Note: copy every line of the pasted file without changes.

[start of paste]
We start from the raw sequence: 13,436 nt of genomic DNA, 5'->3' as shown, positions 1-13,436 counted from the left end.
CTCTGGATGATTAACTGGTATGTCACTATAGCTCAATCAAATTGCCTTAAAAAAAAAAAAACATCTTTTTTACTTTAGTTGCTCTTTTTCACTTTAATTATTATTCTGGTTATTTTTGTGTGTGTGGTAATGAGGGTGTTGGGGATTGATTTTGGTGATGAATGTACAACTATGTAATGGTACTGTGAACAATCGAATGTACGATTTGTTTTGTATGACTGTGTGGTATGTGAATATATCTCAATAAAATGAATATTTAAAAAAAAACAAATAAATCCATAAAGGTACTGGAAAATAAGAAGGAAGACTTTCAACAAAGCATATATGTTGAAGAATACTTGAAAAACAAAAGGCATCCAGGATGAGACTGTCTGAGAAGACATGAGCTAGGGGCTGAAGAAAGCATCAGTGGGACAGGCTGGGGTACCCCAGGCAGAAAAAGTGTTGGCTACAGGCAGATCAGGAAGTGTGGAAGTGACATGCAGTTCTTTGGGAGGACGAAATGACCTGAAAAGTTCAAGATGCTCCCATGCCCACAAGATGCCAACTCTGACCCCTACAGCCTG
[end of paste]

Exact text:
We start from the raw sequence: 13,436 nt of genomic DNA, 5'->3' as shown, positions 1-13,436 counted from the left end.
CTCTGGATGATTAACTGGTATGTCACTATAGCTCAATCAAATTGCCTTAAAAAAAAAAAAACATCTTTTTTACTTTAGTTGCTCTTTTTCACTTTAATTATTATTCTGGTTATTTTTGTGTGTGTGGTAATGAGGGTGTTGGGGATTGATTTTGGTGATGAATGTACAACTATGTAATGGTACTGTGAACAATCGAATGTACGATTTGTTTTGTATGACTGTGTGGTATGTGAATATATCTCAATAAAATGAATATTTAAAAAAAAACAAATAAATCCATAAAGGTACTGGAAAATAAGAAGGAAGACTTTCAACAAAGCATATATGTTGAAGAATACTTGAAAAACAAAAGGCATCCAGGATGAGACTGTCTGAGAAGACATGAGCTAGGGGCTGAAGAAAGCATCAGTGGGACAGGCTGGGGTACCCCAGGCAGAAAAAGTGTTGGCTACAGGCAGATCAGGAAGTGTGGAAGTGACATGCAGTTCTTTGGGAGGACGAAATGACCTGAAAAGTTCAAGATGCTCCCATGCCCACAAGATGCCAACTCTGACCCCTACAGCCTG